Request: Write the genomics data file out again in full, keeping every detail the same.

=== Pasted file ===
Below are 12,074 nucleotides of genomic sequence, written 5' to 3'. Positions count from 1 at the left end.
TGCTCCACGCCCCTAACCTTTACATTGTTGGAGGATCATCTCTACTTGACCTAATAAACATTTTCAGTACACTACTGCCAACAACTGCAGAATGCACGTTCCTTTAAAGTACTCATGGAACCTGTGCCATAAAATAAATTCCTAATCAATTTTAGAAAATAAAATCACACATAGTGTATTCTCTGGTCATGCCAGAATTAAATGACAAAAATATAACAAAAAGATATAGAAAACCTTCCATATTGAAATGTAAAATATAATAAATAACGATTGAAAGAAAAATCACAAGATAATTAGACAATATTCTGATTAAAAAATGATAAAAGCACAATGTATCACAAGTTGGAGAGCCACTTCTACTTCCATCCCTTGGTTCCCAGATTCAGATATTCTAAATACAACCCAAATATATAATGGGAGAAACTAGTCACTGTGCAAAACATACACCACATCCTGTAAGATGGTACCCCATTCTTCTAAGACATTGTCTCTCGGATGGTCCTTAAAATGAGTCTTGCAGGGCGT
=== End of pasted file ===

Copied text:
Below are 12,074 nucleotides of genomic sequence, written 5' to 3'. Positions count from 1 at the left end.
TGCTCCACGCCCCTAACCTTTACATTGTTGGAGGATCATCTCTACTTGACCTAATAAACATTTTCAGTACACTACTGCCAACAACTGCAGAATGCACGTTCCTTTAAAGTACTCATGGAACCTGTGCCATAAAATAAATTCCTAATCAATTTTAGAAAATAAAATCACACATAGTGTATTCTCTGGTCATGCCAGAATTAAATGACAAAAATATAACAAAAAGATATAGAAAACCTTCCATATTGAAATGTAAAATATAATAAATAACGATTGAAAGAAAAATCACAAGATAATTAGACAATATTCTGATTAAAAAATGATAAAAGCACAATGTATCACAAGTTGGAGAGCCACTTCTACTTCCATCCCTTGGTTCCCAGATTCAGATATTCTAAATACAACCCAAATATATAATGGGAGAAACTAGTCACTGTGCAAAACATACACCACATCCTGTAAGATGGTACCCCATTCTTCTAAGACATTGTCTCTCGGATGGTCCTTAAAATGAGTCTTGCAGGGCGT